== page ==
Abacha ruled oil-rich Nigeria with an iron fist from 1993 until he died in 1998.
The economy grew under his rule, though he was seen as extremely corrupt and faced criticism over his human rights abuses in the oil-rich nation.
The decision to return the funds follows a July 2014 deal between Nigeria and the Abacha family.
Under the agreement, the funds would be confiscated and returned to Nigeria, while the Nigerian government in Abuja would drop its case against the deceased dictator's son Abba Abacha.
The $380 million had been placed in several accounts abroad that were controlled by the Abacha family, which is considered a criminal organization, the Geneva prosecutors' office said in a statement.
The money was seized in 2006 in Luxembourg, under orders from the Swiss authorities.
The Abacha family had also placed some $500 million (530 million euros) in Swiss banks, though those funds have already been returned to Nigeria.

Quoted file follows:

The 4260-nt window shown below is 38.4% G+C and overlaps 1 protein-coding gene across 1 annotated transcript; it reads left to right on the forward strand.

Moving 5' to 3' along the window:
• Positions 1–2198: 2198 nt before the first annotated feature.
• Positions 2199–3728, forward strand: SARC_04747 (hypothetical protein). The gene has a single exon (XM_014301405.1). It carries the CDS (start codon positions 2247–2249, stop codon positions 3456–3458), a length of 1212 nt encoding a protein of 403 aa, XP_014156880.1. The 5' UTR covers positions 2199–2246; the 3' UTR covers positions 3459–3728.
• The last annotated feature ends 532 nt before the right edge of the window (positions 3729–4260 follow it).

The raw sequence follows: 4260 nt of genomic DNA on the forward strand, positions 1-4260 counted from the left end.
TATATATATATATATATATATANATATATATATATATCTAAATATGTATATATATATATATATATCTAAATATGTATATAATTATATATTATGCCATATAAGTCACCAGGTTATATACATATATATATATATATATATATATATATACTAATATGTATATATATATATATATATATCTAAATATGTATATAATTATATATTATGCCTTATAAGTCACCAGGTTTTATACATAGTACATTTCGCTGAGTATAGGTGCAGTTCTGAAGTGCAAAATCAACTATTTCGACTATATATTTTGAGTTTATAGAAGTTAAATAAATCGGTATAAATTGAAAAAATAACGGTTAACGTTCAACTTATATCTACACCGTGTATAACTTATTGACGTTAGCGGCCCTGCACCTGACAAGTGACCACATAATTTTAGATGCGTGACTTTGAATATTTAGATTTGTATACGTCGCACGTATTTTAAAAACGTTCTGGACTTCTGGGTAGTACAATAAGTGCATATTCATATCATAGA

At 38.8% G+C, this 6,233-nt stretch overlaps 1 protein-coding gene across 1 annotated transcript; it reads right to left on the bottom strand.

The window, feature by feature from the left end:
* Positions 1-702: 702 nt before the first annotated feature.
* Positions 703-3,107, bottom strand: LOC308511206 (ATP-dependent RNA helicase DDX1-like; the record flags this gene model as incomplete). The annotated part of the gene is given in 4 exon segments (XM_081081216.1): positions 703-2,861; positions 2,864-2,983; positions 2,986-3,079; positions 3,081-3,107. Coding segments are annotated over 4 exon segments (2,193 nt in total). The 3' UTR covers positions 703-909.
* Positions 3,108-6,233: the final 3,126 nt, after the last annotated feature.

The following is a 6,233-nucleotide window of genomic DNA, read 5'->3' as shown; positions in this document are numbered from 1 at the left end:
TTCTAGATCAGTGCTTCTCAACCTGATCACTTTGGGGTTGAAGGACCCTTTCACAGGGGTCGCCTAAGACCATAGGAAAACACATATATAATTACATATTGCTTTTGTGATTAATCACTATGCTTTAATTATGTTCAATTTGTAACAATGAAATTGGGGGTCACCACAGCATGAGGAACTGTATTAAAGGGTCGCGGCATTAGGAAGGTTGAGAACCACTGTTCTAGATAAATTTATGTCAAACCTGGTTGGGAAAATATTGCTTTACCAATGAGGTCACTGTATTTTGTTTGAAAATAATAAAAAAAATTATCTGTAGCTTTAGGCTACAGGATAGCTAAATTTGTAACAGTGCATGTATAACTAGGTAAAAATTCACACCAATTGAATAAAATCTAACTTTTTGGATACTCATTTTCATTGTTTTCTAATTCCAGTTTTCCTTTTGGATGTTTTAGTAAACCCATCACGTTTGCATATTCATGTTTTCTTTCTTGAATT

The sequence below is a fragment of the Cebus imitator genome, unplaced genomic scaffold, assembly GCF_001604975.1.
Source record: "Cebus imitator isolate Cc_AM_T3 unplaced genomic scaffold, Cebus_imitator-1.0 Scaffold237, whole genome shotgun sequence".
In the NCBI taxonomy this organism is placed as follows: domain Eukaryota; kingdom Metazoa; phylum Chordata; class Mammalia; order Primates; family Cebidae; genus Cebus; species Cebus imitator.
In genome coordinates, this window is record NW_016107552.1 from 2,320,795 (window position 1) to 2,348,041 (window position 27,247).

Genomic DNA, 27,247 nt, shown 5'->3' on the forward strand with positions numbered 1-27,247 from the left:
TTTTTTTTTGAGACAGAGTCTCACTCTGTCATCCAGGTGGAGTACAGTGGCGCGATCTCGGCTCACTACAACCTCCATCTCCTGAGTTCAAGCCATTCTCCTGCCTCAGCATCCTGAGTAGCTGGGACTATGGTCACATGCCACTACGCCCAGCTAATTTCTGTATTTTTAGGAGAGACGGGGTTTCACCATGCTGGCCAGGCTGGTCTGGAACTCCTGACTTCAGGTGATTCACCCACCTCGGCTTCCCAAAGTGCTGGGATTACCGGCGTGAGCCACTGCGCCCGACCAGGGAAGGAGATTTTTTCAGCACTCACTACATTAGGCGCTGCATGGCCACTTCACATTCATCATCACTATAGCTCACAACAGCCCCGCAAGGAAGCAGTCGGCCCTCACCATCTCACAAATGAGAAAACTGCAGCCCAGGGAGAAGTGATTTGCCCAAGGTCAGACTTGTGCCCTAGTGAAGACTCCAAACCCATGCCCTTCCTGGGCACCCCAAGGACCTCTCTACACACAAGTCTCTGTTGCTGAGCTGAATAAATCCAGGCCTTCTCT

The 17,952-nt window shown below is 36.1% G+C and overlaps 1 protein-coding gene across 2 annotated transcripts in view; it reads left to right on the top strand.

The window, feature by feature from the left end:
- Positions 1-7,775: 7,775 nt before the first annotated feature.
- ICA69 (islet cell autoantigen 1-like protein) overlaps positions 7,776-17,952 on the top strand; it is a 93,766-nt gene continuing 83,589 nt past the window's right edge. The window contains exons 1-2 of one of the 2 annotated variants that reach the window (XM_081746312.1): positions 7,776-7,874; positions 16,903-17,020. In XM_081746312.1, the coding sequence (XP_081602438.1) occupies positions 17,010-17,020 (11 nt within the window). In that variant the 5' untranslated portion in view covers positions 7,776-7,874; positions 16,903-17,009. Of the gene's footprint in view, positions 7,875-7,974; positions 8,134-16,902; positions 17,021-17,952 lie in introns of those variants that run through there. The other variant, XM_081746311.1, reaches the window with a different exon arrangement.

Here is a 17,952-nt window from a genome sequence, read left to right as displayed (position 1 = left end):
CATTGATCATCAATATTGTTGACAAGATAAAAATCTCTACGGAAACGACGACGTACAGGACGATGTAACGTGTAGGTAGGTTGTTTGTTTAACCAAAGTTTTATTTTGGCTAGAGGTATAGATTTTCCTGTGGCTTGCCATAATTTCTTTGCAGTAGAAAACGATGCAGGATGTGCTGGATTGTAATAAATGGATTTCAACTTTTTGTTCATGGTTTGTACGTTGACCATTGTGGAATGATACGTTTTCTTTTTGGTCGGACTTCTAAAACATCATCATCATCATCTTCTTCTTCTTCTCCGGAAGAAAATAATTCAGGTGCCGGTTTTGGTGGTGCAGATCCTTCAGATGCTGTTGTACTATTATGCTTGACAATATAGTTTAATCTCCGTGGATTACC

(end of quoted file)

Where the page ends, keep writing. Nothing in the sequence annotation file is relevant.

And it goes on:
The $380 million will be returned under the World Bank's supervision, said the prosecutor's office.
The authorities have also decided to drop their case against Abba Abacha, which began in 1999.
In 2012, the dictator's son was handed a one-year suspended prison sentence for participating in a criminal organization.
Switzerland's top court cancelled the sentence in May 2014, citing procedural reasons.
The Geneva prosecutor's office on Tuesday said Abba Abacha has already been detained for 561 days from 2004 to 2006, without receiving compensation.
The Abacha affair began in 1999, when Nigeria asked the Swiss judicial authorities to help it recover $2.2 billion ($2 billion euros) embezzled and siphoned off by Sani Abacha while he was in power.